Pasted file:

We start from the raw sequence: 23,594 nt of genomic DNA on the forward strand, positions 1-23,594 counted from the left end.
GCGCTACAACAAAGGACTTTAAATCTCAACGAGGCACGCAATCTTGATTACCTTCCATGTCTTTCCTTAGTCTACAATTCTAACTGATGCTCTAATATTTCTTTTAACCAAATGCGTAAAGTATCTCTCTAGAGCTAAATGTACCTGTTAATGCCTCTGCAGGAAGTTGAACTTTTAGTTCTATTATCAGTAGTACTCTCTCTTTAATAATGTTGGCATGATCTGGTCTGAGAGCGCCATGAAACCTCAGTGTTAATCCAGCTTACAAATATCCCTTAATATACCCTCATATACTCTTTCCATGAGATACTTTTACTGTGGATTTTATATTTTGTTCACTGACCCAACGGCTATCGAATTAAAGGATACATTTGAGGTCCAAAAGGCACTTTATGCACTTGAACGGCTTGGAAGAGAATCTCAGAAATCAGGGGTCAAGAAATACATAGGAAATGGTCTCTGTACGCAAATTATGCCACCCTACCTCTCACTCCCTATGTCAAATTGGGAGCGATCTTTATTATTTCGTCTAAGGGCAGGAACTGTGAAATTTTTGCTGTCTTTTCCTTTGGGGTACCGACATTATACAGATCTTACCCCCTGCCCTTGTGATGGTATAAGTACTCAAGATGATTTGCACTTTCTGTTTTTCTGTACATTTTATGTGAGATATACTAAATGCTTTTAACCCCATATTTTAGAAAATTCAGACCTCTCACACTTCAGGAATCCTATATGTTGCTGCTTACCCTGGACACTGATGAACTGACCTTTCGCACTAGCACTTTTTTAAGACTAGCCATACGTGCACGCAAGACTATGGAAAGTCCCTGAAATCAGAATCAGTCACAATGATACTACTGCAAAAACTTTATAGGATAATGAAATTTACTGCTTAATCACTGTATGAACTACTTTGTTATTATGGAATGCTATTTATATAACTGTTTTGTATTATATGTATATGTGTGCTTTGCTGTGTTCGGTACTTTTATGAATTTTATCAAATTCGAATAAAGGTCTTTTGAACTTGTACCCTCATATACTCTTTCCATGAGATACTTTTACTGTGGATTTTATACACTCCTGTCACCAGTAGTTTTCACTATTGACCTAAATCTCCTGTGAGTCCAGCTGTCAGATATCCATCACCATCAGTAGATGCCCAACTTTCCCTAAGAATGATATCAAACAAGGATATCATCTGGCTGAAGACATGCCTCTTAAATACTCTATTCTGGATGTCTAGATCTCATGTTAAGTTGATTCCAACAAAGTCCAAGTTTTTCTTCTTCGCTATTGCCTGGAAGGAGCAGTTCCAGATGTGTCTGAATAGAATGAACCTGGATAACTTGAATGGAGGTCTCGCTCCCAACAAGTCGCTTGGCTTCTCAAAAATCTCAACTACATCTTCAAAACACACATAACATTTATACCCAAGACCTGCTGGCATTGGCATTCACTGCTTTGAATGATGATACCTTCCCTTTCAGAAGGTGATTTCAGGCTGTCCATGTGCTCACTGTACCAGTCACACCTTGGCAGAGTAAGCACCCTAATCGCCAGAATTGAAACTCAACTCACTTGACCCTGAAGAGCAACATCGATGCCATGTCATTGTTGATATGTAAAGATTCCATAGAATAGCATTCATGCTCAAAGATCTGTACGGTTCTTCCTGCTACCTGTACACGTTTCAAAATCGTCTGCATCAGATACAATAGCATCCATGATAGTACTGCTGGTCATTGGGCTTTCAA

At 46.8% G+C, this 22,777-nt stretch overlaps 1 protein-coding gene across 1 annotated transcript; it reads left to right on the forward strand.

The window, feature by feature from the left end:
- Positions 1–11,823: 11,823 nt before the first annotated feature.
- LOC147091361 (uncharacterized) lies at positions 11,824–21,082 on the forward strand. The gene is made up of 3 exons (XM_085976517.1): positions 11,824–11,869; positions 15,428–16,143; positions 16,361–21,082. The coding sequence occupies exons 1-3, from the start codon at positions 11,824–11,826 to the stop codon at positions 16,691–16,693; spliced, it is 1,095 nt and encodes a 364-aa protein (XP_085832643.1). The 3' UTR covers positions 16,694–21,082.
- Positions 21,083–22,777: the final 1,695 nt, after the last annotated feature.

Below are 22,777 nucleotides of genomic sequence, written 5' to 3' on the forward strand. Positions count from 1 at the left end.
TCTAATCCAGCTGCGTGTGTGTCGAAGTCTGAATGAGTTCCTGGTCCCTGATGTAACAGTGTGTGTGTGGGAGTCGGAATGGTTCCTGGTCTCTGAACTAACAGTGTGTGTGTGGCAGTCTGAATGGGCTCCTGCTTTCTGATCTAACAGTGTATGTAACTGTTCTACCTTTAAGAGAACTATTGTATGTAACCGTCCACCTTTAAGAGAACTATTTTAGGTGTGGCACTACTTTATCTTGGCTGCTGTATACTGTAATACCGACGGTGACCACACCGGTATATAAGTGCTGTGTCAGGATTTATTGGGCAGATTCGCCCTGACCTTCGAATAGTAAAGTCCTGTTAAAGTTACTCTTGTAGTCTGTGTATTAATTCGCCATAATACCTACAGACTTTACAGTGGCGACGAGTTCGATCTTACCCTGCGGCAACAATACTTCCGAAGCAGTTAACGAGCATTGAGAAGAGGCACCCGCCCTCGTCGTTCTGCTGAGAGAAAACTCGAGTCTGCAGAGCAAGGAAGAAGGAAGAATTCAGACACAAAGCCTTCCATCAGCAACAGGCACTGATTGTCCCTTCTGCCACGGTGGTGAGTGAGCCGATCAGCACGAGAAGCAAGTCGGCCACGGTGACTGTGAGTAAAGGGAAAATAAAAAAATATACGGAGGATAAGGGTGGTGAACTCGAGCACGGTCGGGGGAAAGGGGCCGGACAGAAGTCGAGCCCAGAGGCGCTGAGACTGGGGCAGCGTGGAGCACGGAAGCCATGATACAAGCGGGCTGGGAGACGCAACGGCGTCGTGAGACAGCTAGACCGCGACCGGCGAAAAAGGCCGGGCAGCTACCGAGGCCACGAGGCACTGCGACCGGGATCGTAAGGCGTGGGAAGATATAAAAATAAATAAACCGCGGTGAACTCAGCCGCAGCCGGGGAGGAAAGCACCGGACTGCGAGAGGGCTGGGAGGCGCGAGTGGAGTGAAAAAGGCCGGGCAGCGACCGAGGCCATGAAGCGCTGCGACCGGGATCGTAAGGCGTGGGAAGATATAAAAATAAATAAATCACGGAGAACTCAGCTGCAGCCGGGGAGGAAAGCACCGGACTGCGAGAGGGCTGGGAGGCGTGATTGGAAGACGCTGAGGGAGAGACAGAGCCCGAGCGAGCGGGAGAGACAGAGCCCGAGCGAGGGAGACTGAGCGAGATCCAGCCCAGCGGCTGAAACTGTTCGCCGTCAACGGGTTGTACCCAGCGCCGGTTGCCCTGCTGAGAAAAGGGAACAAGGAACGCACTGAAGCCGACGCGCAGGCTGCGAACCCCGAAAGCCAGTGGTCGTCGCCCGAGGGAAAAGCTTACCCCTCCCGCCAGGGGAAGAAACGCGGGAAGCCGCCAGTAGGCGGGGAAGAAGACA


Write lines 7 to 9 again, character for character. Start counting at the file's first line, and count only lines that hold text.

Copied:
- Positions 21,083–22,777: the final 1,695 nt, after the last annotated feature.

Below are 22,777 nucleotides of genomic sequence, written 5' to 3' on the forward strand. Positions count from 1 at the left end.
TCTAATCCAGCTGCGTGTGTGTCGAAGTCTGAATGAGTTCCTGGTCCCTGATGTAACAGTGTGTGTGTGGGAGTCGGAATGGTTCCTGGTCTCTGAACTAACAGTGTGTGTGTGGCAGTCTGAATGGGCTCCTGCTTTCTGATCTAACAGTGTATGTAACTGTTCTACCTTTAAGAGAACTATTGTATGTAACCGTCCACCTTTAAGAGAACTATTTTAGGTGTGGCACTACTTTATCTTGGCTGCTGTATACTGTAATACCGACGGTGACCACACCGGTATATAAGTGCTGTGTCAGGATTTATTGGGCAGATTCGCCCTGACCTTCGAATAGTAAAGTCCTGTTAAAGTTACTCTTGTAGTCTGTGTATTAATTCGCCATAATACCTACAGACTTTACAGTGGCGACGAGTTCGATCTTACCCTGCGGCAACAATACTTCCGAAGCAGTTAACGAGCATTGAGAAGAGGCACCCGCCCTCGTCGTTCTGCTGAGAGAAAACTCGAGTCTGCAGAGCAAGGAAGAAGGAAGAATTCAGACACAAAGCCTTCCATCAGCAACAGGCACTGATTGTCCCTTCTGCCACGGTGGTGAGTGAGCCGATCAGCACGAGAAGCAAGTCGGCCACGGTGACTGTGAGTAAAGGGAAAATAAAAAAATATACGGAGGATAAGGGTGGTGAACTCGAGCACGGTCGGGGGAAAGGGGCCGGACAGAAGTCGAGCCCAGAGGCGCTGAGACTGGGGCAGCGTGGAGCACGGAAGCCATGATACAAGCGGGCTGGGAGACGCAACGGCGTCGTGAGACAGCTAGACCGCGACCGGCGAAAAAGGCCGGGCAGCTACCGAGGCCACGAGGCACTGCGACCGGGATCGTAAGGCGTGGGAAGATATAAAAATAAATAAACCGCGGTGAACTCAGCCGCAGCCGGGGAGGAAAGCACCGGACTGCGAGAGGGCTGGGAGGCGCGAGTGGAGTGAAAAAGGCCGGGCAGCGACCGAGGCCATGAAGCGCTGCGACCGGGATCGTAAGGCGTGGGAAGATATAAAAATAAATAAATCACGGAGAACTCAGCTGCAGCCGGGGAGGAAAGCACCGGACTGCGAGAGGGCTGGGAGGCGTGATTGGAAGACGCTGAGGGAGAGACAGAGCCCGAGCGAGCGGGAGAGACAGAGCCCGAGCGAGGGAGACTGAGCGAGATCCAGCCCAGCGGCTGAAACTGTTCGCCGTCAACGGGTTGTACCCAGCGCCGGTTGCCCTGCTGAGAAAAGGGAACAAGGAACGCACTGAAGCCGACGCGCAGGCTGCGAACCCCGAAAGCCAGTGGTCGTCGCCCGAGGGAAAAGCTTACCCCTCCCGCCAGGGGAAGAAACGCGGGAAGCCGCCAGTAGGCGGGGAAGAAGACA